Thanks again,

  16. Nate says:

    Hi there George, I too am having issues getting any of the Ajax to work (its submitting tho which is a great start for me)

    code is as follows.


    The html




    Sending your entry

    The submit php

    Am sure you are busy but wondered if I was doing anything stupid?

    Thanks for the tutorial!


  17. Nate says:

    Oops < code . doesnt work the way I expected!








    Sending your entry




    If you have time to scan I’d be well happy, if not no worries.

    Feel free to delete that daft post above!

  18. Nate says:

    AH BUM!

    never worry! My bad.

  19. Ash Blue says:

    Thank God, I’ve been looking for a straight and simple answer on this for months. Thank you so much guys.

  20. Jakub says:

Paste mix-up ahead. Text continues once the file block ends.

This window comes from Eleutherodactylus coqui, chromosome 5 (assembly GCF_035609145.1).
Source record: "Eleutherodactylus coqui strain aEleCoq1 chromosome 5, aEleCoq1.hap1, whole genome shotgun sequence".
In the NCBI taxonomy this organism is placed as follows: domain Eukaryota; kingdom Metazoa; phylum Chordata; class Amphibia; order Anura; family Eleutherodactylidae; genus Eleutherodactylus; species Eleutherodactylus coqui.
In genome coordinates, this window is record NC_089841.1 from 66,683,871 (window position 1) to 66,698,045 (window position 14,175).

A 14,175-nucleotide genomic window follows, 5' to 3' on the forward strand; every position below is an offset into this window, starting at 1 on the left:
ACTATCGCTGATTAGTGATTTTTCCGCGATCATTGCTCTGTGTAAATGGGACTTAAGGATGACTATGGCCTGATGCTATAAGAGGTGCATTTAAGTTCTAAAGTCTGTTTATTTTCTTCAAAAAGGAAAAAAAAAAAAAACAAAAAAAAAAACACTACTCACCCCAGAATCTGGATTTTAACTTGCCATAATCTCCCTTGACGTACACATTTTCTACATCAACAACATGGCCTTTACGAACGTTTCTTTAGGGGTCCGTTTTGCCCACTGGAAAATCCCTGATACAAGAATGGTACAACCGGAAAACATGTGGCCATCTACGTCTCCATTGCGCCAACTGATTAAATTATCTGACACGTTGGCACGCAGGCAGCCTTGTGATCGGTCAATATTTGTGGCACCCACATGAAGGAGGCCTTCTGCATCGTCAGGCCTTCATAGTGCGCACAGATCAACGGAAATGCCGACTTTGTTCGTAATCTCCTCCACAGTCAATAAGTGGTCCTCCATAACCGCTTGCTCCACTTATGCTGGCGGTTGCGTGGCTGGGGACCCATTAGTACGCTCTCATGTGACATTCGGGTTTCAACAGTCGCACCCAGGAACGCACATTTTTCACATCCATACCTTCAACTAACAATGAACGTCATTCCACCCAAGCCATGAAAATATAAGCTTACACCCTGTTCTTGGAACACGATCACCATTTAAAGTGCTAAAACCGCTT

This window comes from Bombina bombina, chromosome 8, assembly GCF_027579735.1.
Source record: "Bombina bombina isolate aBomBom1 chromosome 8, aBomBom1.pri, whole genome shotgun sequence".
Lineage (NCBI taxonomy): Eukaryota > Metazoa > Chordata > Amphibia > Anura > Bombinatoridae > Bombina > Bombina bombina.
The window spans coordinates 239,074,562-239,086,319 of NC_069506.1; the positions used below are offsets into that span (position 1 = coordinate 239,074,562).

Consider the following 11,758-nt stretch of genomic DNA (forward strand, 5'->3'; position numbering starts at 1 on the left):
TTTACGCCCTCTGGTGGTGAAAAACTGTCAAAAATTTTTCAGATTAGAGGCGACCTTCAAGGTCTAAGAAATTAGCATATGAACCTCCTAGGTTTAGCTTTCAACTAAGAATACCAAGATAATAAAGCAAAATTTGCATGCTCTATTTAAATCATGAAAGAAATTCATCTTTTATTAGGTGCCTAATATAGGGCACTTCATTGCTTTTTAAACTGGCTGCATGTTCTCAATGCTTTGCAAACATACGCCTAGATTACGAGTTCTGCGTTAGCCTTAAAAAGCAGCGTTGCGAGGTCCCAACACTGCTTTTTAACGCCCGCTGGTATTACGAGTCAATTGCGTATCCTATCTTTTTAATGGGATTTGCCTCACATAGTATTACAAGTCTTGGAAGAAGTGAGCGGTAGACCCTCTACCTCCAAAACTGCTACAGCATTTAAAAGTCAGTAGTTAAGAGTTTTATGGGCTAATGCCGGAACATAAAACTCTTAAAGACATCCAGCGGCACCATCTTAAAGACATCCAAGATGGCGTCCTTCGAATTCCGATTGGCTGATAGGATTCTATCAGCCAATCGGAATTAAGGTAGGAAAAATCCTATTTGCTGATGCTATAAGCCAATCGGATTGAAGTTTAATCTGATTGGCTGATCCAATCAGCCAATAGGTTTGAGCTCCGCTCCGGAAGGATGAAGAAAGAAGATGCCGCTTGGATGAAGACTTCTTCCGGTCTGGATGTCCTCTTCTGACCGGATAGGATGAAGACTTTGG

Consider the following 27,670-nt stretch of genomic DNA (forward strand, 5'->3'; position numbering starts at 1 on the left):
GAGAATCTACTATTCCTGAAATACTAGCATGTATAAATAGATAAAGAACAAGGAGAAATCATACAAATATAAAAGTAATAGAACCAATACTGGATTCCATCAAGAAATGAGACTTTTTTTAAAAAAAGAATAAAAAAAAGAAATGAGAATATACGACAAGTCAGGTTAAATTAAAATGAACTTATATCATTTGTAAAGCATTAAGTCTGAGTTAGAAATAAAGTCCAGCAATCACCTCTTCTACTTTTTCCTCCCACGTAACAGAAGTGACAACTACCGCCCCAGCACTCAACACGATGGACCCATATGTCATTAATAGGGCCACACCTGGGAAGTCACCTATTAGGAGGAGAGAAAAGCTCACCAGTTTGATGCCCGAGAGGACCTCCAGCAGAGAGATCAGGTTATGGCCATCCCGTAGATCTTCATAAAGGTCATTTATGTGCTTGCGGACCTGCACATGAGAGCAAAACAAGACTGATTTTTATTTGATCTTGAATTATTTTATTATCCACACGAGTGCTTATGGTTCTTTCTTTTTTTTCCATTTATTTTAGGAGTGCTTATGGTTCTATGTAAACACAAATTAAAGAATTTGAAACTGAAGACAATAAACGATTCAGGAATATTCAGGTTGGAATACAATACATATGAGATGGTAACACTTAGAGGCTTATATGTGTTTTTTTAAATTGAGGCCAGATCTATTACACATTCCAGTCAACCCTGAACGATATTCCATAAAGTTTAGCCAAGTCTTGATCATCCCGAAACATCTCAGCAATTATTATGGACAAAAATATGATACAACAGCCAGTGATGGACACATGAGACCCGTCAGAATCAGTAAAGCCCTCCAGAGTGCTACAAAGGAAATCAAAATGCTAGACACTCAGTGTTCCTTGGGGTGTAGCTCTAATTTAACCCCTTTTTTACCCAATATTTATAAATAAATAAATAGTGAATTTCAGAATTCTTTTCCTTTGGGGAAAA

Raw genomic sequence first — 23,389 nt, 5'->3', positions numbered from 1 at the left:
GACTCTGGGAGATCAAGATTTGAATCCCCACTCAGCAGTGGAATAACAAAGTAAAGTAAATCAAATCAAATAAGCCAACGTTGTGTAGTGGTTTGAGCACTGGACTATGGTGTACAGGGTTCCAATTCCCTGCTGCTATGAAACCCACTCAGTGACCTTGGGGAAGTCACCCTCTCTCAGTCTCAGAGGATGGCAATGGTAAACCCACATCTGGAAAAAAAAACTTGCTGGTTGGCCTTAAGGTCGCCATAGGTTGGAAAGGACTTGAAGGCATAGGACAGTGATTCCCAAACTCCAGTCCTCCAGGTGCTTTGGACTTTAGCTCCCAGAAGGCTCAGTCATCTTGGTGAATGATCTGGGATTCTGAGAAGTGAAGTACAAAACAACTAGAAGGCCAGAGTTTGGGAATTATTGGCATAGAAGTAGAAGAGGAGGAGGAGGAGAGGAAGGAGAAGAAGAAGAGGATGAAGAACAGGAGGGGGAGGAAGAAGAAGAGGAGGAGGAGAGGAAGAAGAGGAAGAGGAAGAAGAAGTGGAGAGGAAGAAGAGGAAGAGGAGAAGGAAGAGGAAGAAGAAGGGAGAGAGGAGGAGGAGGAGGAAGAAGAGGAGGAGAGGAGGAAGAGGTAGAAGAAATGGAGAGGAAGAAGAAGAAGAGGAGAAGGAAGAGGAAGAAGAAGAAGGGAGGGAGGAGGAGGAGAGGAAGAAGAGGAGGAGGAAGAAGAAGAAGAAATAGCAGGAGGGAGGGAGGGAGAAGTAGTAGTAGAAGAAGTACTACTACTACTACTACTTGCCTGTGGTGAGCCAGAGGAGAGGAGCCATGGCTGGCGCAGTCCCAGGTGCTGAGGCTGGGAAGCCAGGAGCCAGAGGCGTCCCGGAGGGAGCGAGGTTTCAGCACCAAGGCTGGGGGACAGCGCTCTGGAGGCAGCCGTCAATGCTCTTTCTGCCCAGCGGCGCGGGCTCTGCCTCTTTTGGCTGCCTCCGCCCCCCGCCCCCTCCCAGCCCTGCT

Hi! Don`t you know what is wrong with my code? I still can`t get ajax submission to work :( after submitting the form browser transfers me to webpage…
    – for this example I have deleted the url…

    btw: your form_submit.php doesn`t work:
    Parse error: syntax error, unexpected ‘,’, expecting ‘]’ in /home/public_html/form_submit.php on line 2







  21. Jakub says:

    hmm it didn`t show the code so here it is:


  22. Michaleen says:

    Trying to get this to work – but I’m banging my head. I don’t see the ‘submitting your information’ message.

    Is there a way to NOT have the page re-direct to my site? I’d like to keep it on the Facebook page.

  23. Ash Blue says:

    Can’t get this to work, doesn’t even hit the return false when I comment out other code.

  24. Fred Black says:

    Like some of the comments, I could not get this to work. Looking at comment #2’s link, which does work, I was able to figure out what’s wrong.